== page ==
2008-02-01 / Columnists

Spotlight On Elderlaw

Keep Track Of The Warning Signs
Commentary By Nancy J. Brady, RN, Esq. And Linda Faith Marshak, Esq.

As elderlaw attorneys, we frequently visit clients who reside in senior residences and assisted living facilities. Maxine Simson, Director of Patient Outreach at Sunrise Senior Living at Mill Basin advised us during one of our recent visits that many of the families of the seniors residing at Sunrise reported noticing changes in their parents or relatives which initiated their interest in residing in a setting where some services and socialization is available on a daily basis.

Simson commented that during the holidays, when families have had the opportunity to spend time with elderly relatives, particularly when they don't see them on a fairly regular basis, they may have noticed some changes that have given cause for concern. Some of these changes are obvious causes for concern, but there are many subtle changes that may indicate that elderly relatives may not be functioning so well on their own.

The following is a list of changes to notice when spending time with parents or other elderly relatives:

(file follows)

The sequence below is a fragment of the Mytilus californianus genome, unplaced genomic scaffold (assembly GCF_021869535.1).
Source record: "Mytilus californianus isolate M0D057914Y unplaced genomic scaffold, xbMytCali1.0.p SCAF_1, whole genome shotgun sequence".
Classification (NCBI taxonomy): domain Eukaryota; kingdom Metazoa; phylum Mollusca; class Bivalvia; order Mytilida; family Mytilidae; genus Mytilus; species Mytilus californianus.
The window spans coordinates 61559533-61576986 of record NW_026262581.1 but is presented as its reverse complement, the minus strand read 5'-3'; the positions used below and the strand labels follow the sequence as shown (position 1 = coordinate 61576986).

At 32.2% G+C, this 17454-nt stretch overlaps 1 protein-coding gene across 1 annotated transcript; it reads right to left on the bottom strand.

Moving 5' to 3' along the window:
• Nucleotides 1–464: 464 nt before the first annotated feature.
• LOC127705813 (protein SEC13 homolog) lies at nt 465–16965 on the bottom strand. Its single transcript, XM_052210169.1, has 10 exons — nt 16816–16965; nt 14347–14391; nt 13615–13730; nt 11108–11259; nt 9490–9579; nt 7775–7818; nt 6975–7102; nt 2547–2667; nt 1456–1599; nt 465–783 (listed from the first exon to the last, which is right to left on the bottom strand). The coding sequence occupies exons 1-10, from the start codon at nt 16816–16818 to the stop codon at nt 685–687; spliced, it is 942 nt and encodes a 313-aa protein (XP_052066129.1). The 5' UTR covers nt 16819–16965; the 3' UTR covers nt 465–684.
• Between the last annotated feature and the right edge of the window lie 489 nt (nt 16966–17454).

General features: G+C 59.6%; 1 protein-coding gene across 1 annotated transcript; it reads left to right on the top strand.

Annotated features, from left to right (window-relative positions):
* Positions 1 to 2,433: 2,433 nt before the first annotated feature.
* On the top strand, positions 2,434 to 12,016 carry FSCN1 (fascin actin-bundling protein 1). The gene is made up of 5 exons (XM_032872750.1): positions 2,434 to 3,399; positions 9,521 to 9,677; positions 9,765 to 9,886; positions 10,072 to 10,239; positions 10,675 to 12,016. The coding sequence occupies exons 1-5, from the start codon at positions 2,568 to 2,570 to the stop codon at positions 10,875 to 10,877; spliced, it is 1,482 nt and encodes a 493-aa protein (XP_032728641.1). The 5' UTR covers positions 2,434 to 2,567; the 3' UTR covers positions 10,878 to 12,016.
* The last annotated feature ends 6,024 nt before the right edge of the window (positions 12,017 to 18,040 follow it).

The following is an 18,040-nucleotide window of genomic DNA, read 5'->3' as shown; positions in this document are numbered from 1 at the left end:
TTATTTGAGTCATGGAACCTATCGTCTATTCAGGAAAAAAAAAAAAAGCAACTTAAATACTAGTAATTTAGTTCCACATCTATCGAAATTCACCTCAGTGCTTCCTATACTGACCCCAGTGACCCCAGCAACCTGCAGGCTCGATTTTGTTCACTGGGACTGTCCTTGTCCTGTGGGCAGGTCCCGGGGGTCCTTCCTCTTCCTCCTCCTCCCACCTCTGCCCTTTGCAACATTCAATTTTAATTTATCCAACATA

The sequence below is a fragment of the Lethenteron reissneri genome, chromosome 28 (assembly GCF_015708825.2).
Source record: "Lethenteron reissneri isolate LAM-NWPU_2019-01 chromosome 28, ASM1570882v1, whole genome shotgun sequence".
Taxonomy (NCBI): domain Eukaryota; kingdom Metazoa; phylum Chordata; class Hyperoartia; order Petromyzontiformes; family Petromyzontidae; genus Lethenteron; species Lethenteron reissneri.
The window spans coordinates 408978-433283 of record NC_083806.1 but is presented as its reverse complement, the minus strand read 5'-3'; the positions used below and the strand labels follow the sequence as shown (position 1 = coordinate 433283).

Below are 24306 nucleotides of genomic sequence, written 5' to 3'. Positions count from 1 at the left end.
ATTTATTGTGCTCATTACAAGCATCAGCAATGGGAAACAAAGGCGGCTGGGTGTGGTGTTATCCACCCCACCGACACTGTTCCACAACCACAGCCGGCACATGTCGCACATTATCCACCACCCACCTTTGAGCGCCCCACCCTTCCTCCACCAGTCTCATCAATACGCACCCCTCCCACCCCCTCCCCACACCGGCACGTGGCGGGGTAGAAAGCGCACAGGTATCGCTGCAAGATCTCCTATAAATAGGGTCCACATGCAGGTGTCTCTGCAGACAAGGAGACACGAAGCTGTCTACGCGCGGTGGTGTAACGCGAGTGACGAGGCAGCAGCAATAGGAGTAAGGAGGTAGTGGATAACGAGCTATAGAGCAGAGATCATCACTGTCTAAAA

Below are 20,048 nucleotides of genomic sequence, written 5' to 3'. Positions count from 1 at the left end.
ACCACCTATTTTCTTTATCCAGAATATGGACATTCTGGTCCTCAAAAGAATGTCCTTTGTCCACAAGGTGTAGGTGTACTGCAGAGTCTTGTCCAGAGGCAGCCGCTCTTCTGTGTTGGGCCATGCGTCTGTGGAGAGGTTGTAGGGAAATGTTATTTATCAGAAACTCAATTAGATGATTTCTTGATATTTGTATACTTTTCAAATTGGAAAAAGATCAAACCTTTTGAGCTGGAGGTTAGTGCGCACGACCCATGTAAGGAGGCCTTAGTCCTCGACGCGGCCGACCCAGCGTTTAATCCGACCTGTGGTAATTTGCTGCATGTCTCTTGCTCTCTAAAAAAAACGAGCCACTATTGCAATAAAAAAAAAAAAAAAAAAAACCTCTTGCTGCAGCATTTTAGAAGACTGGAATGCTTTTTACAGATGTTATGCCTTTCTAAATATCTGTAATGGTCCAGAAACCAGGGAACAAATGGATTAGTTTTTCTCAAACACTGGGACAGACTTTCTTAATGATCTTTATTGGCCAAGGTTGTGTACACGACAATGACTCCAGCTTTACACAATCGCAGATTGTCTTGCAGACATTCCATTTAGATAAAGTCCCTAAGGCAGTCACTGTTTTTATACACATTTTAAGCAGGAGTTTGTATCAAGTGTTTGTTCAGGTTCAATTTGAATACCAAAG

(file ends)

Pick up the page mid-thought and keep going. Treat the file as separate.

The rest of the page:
Did your relative have any difficulties helping prepare the holiday meals?

(Setting the table, preparing food, following simple recipes)

Did you notice less interest in participating in the holidays, or visiting?

Was their home kept up as usual? Was their hygiene as good as usual?

Did you notice any forgetfulness during conversations?

Did you notice any difficulties with their managing finances and paying bills, or keeping up the checkbook?

Do you have concerns about their remembering to take medications?

Are they socializing with friends and relatives as much as usual?

If you have noticed any of these subtle changes in your relative, and have ruled out any medical causes, perhaps it is time to consider planning for their long term care. If your relatives have not completed at least the basic estate planning documents, you should make sure that they do, including Power of Attorney, Health Care Proxy and Last Will and Testament. If your relative has assets, you should discuss planning to protect those assets from the costs of nursing home care and home care services. The Medicaid rules have changed, and plans must be made as early as possible to protect those hard earned assets as much as possible.

Finally, it is a good idea to explore what options are available for your relatives beforehand, rather than wait for an unforeseen event, or another emergency. Sunrise Senior Living facilities are an option for your relatives who are fairly independent, but would benefit from some services being provided to them like meals, housekeeping, laundry, in a setting where there is ample opportunity for socialization and activity. It is a good idea to explore options with and for your relatives and include them in going to visit facilities.

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